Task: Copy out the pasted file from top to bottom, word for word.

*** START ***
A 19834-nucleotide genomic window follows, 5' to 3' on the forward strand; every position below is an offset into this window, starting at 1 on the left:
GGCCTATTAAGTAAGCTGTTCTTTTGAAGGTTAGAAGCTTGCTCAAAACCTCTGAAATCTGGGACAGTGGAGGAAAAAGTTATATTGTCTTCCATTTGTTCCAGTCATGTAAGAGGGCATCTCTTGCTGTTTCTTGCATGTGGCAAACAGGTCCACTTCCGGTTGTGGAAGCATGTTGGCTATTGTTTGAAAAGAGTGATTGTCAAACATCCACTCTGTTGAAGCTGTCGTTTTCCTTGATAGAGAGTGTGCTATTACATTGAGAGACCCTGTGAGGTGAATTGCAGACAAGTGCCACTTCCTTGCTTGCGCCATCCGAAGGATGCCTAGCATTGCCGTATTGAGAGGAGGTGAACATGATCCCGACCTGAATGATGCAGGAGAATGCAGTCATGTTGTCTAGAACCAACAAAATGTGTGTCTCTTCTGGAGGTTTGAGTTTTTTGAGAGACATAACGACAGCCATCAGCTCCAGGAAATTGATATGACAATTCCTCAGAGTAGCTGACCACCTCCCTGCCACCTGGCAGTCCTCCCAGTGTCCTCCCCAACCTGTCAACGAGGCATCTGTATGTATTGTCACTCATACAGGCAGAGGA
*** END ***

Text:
A 19834-nucleotide genomic window follows, 5' to 3' on the forward strand; every position below is an offset into this window, starting at 1 on the left:
GGCCTATTAAGTAAGCTGTTCTTTTGAAGGTTAGAAGCTTGCTCAAAACCTCTGAAATCTGGGACAGTGGAGGAAAAAGTTATATTGTCTTCCATTTGTTCCAGTCATGTAAGAGGGCATCTCTTGCTGTTTCTTGCATGTGGCAAACAGGTCCACTTCCGGTTGTGGAAGCATGTTGGCTATTGTTTGAAAAGAGTGATTGTCAAACATCCACTCTGTTGAAGCTGTCGTTTTCCTTGATAGAGAGTGTGCTATTACATTGAGAGACCCTGTGAGGTGAATTGCAGACAAGTGCCACTTCCTTGCTTGCGCCATCCGAAGGATGCCTAGCATTGCCGTATTGAGAGGAGGTGAACATGATCCCGACCTGAATGATGCAGGAGAATGCAGTCATGTTGTCTAGAACCAACAAAATGTGTGTCTCTTCTGGAGGTTTGAGTTTTTTGAGAGACATAACGACAGCCATCAGCTCCAGGAAATTGATATGACAATTCCTCAGAGTAGCTGACCACCTCCCTGCCACCTGGCAGTCCTCCCAGTGTCCTCCCCAACCTGTCAACGAGGCATCTGTATGTATTGTCACTCATACAGGCAGAGGA